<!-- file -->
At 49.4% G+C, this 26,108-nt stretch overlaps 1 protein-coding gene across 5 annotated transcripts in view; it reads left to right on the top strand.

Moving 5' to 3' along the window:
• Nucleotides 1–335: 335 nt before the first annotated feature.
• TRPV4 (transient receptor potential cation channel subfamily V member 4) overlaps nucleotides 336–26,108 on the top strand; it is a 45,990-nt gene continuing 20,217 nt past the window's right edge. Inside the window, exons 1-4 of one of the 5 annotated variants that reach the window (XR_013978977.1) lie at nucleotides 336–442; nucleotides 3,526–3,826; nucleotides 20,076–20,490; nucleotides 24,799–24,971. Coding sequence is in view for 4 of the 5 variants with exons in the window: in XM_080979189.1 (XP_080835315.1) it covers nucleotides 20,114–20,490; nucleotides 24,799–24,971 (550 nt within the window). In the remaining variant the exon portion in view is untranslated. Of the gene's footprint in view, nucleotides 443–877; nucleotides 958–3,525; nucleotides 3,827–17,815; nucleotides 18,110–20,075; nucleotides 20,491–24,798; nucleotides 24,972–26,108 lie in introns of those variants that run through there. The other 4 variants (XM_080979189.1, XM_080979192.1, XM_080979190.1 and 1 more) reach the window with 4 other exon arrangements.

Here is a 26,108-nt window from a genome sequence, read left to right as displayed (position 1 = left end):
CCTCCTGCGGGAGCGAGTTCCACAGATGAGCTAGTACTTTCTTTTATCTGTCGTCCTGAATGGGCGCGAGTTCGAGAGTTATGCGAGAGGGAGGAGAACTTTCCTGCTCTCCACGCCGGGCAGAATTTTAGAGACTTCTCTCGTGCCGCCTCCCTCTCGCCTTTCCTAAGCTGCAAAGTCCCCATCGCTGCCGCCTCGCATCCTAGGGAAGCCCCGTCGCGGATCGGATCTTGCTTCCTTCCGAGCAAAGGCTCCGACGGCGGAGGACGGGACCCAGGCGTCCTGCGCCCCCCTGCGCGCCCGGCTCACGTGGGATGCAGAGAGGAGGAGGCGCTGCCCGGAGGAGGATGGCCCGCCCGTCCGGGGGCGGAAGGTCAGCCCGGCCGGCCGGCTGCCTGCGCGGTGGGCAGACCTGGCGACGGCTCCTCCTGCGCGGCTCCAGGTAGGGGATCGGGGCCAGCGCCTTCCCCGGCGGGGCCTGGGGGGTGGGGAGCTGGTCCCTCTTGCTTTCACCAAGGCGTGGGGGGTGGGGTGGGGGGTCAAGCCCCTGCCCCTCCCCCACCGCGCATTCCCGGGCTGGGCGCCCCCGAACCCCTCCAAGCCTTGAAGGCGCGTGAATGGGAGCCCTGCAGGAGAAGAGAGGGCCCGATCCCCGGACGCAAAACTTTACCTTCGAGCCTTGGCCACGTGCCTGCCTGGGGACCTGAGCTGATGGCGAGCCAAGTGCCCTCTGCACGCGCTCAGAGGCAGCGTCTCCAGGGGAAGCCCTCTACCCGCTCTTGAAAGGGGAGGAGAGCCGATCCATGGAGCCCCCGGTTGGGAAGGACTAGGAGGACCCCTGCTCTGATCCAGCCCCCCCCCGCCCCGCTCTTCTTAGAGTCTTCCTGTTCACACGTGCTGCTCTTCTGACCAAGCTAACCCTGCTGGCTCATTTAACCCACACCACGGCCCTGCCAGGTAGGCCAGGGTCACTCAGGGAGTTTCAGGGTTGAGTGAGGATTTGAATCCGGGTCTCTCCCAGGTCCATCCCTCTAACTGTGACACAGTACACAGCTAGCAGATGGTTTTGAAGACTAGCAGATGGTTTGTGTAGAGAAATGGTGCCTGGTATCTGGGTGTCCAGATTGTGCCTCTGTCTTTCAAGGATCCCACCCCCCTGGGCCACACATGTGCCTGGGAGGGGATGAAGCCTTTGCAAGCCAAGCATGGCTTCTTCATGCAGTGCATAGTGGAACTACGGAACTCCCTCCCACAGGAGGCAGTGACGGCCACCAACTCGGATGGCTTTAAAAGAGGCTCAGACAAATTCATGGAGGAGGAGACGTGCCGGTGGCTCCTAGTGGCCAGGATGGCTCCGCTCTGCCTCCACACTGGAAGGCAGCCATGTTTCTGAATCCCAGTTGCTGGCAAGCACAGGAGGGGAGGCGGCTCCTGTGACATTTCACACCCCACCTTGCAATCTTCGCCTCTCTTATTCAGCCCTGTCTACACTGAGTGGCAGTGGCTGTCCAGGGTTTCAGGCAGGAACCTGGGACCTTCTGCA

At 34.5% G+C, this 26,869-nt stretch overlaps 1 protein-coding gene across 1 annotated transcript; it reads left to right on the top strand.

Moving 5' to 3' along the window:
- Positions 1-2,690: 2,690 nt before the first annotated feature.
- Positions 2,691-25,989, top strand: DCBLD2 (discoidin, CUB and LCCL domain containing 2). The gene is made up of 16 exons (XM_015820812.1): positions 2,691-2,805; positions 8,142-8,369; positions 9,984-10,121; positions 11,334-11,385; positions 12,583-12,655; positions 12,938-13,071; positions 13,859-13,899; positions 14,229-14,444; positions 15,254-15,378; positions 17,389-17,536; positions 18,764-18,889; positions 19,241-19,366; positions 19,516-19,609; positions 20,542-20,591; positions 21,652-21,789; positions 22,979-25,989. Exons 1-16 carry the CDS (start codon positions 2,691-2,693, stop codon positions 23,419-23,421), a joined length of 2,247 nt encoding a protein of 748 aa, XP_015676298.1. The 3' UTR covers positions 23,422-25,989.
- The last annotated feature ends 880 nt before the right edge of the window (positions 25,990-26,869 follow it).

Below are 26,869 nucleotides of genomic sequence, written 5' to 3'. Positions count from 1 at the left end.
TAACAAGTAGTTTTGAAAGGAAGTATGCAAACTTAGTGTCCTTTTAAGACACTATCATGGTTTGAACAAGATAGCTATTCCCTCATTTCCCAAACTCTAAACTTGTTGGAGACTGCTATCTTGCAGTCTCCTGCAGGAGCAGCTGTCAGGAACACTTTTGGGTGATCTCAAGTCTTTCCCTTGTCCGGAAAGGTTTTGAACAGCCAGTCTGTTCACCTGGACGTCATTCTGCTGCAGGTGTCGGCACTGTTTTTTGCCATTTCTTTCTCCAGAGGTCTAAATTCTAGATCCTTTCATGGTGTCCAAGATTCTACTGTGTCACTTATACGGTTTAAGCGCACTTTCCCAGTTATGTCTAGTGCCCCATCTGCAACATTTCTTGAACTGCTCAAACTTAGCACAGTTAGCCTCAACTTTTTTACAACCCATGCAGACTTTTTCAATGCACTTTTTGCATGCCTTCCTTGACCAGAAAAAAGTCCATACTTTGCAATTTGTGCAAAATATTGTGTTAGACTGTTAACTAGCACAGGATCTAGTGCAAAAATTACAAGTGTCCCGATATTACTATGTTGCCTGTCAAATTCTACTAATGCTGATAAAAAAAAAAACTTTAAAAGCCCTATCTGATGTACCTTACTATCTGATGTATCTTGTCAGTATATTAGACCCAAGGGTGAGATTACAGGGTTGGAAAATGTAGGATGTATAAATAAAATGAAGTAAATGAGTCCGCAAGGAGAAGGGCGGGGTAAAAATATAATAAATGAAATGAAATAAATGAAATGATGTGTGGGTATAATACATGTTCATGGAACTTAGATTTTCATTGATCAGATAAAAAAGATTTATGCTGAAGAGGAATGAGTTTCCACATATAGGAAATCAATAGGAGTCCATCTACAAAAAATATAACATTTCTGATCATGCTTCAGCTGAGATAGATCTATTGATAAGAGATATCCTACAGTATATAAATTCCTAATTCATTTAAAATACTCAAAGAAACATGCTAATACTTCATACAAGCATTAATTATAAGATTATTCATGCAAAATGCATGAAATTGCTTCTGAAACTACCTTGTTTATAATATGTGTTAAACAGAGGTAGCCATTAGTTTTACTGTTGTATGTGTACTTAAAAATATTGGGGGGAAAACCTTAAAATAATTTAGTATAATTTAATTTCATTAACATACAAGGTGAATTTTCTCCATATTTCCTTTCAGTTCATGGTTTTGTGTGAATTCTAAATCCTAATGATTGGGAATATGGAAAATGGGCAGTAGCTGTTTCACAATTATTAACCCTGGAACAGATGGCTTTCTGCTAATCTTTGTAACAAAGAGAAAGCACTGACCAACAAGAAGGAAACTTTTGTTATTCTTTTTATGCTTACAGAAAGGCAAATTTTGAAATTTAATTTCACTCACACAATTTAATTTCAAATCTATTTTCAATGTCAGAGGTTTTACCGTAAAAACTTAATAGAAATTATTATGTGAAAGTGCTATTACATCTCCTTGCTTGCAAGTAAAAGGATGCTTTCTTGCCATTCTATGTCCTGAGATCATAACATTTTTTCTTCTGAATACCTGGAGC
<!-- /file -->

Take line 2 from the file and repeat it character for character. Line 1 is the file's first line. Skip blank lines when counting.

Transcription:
Moving 5' to 3' along the window: